Abu Bakr al-Baghdadi, Abu Du’a, the Invisible Sheikh, Awwad Ibrahim Ali al-Badri al-Samarra: No matter what you call him, the leader of the group that calls itself the Islamic State, but that is more commonly known as ISIS, has become the most notorious terrorist leader since Osama Bin Laden. Unlike Bin Laden, al-Baghdadi rarely appears before his devoted soldiers and very rarely in video footage distributed to the outside world (it is this behavior that earned him the name “Invisible Sheikh.”) Little is known about the terrorist mastermind, and a $10 million bounty has been offered for information leading to his capture. But from his name alone, one can glean a few clues to his background and character.
His first known name, likely a birth name, is Awwad Ibrahim Ali al-Badri al-Samarra. “He is from Samarra, a town in northern Iraq where he was born, so this culturally becomes the last name,” says S. Azmat Hassan, a former Pakistani ambassador to Syria who is now an adjunct professor at Seton Hall University’s School of Diplomacy and International Relations. The rest of the name is relatively common and, due simply to its length, quite forgettable, especially for non-Arabic speakers. When al-Samarra went to university, he changed his name to fit his new surroundings and the level of power he craved: al-Baghdadi for Baghdad. “Al-Baghdadi has much more resonance, it has recognition,” said Hassan.
Now going by the name al-Baghdadi, he earned an Islamic studies degree from the Islamic University of Baghdad and became a cleric. To match the big last name, he needed an even more powerful first name, and settled on Abu Bakr. The most famous Abu Bakr was the prophet Muhammad’s father-in-law and his chief adviser. He also went on to become caliph, a role the ISIS leader claims he now holds. “Abu Bakr is easily identifiable because he was the successor to Muhammad,” noted Hassan.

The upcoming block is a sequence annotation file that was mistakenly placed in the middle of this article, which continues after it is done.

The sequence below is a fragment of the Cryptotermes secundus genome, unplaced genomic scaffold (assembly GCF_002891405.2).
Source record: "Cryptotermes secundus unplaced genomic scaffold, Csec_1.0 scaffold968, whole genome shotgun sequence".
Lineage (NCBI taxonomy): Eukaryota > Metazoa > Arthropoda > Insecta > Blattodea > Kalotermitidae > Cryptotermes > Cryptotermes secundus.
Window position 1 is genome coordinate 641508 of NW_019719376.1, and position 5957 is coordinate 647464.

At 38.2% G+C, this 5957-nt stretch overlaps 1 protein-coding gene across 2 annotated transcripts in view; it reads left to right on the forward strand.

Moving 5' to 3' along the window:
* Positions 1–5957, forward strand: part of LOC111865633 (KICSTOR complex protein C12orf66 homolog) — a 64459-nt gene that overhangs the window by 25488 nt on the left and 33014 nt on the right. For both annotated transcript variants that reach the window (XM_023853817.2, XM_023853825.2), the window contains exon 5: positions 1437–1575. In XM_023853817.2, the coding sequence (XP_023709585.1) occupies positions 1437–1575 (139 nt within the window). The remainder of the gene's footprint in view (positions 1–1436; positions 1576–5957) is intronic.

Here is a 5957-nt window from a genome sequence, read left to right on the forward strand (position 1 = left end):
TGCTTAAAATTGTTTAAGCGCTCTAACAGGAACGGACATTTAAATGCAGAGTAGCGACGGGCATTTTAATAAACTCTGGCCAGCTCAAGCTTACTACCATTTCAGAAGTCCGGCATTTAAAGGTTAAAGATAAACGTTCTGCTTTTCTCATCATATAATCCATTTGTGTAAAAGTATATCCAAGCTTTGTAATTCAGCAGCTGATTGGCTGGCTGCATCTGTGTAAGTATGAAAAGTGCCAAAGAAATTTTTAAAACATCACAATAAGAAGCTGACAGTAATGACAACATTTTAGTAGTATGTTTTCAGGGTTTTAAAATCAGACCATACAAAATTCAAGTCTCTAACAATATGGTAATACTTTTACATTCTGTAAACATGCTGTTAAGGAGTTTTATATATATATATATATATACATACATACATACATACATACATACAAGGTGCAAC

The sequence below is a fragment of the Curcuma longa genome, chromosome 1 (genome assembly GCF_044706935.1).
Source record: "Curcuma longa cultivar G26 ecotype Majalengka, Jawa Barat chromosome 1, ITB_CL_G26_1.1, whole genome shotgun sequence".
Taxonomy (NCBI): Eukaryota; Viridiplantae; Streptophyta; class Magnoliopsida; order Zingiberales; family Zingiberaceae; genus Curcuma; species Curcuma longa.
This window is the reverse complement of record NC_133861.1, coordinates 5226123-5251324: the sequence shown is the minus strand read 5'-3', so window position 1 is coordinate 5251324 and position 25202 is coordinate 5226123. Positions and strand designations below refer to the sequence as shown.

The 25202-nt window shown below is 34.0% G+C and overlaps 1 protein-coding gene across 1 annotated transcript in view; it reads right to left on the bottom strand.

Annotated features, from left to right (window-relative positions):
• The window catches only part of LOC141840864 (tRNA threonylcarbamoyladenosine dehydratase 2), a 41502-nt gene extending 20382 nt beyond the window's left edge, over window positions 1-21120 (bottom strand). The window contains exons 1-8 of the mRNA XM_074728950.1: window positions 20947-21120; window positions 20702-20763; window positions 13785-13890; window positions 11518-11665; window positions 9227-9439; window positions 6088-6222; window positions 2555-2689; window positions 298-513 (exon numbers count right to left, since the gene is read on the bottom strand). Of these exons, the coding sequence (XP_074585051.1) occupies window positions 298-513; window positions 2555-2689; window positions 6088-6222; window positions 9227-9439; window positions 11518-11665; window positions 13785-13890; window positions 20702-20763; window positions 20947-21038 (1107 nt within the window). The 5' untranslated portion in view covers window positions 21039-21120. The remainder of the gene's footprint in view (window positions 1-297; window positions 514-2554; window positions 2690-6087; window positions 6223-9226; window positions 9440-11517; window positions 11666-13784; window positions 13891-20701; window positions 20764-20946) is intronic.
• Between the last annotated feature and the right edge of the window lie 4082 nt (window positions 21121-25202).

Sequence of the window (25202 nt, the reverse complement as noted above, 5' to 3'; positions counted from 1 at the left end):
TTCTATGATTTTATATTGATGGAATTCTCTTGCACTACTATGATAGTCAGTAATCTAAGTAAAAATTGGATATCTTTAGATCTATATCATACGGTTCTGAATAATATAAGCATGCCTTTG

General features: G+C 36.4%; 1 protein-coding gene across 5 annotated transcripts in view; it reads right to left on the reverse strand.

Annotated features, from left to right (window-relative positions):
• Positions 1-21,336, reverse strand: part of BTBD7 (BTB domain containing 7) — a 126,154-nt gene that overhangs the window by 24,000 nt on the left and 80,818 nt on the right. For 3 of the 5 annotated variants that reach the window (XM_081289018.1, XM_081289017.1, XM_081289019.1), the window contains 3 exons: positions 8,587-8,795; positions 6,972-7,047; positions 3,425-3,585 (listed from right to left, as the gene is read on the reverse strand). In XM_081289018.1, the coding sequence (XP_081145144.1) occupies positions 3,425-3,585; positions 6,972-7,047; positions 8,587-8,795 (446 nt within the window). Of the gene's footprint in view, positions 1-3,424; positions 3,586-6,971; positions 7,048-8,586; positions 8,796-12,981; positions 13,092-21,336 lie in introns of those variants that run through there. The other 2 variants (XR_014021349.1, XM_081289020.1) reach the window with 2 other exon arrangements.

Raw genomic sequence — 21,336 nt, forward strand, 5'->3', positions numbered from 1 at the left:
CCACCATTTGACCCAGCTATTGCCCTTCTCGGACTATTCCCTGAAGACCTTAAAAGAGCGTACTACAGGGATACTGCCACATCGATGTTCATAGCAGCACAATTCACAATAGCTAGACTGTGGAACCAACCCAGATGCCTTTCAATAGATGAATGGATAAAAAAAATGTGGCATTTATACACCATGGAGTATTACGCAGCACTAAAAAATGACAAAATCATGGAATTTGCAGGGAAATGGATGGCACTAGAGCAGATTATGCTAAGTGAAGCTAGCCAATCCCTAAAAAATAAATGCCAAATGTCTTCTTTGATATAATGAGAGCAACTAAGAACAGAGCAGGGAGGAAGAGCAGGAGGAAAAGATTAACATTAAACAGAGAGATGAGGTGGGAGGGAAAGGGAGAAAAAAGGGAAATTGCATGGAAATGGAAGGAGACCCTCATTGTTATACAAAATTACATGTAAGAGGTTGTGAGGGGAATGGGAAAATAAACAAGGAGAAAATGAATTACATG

The name resonates with Muslims around the world, including with locals who ISIS is attempting to recruit. “ISIS is very aware of the Muslim psychology, they pick names that are very meaningful to the Islamic people. It is a very significant and smart choice for what he wants,” said Mohamed Elmenshawy, a resident fellow at the Middle East Institute. Azzedine Layachi, a Middle East expert and professor at St. John’s University. “Abu Bakr was not picked at random, it has become a tradition to acquire, or give oneself, a powerful war name.”
Though war names are common, al-Baghdadi has picked an unusual one. Layachi tells Newsweek the typical war name is the place the soldier is born, where they became famous, or the name of a family member, usually a son. (Palestinian leader Mahmoud Abbas, for example, is known as Abu Mazen, which means father of Mazen.) The ISIS leader, instead, picked two extremely significant Islamic names, guaranteeing his name would be remembered as he rose to power. “I can’t think of any other person who has taken this name, a name like this even. He has chosen this name carefully,” explained Hassan, noting that even Osama Bin Laden selected his name based on family lineage.
Al-Baghdadi seems to have wanted a name that was extremely noticeable, easy to remember and directly tied to the Islamic world. “It is about developing a corporate image,” explained Hassan. “No one has been able to form an organization like ISIS before, it is a corporation on the upswing, making a million dollars a day from oil fields. ISIS, like al-Baghdadi, everyone knows it now.”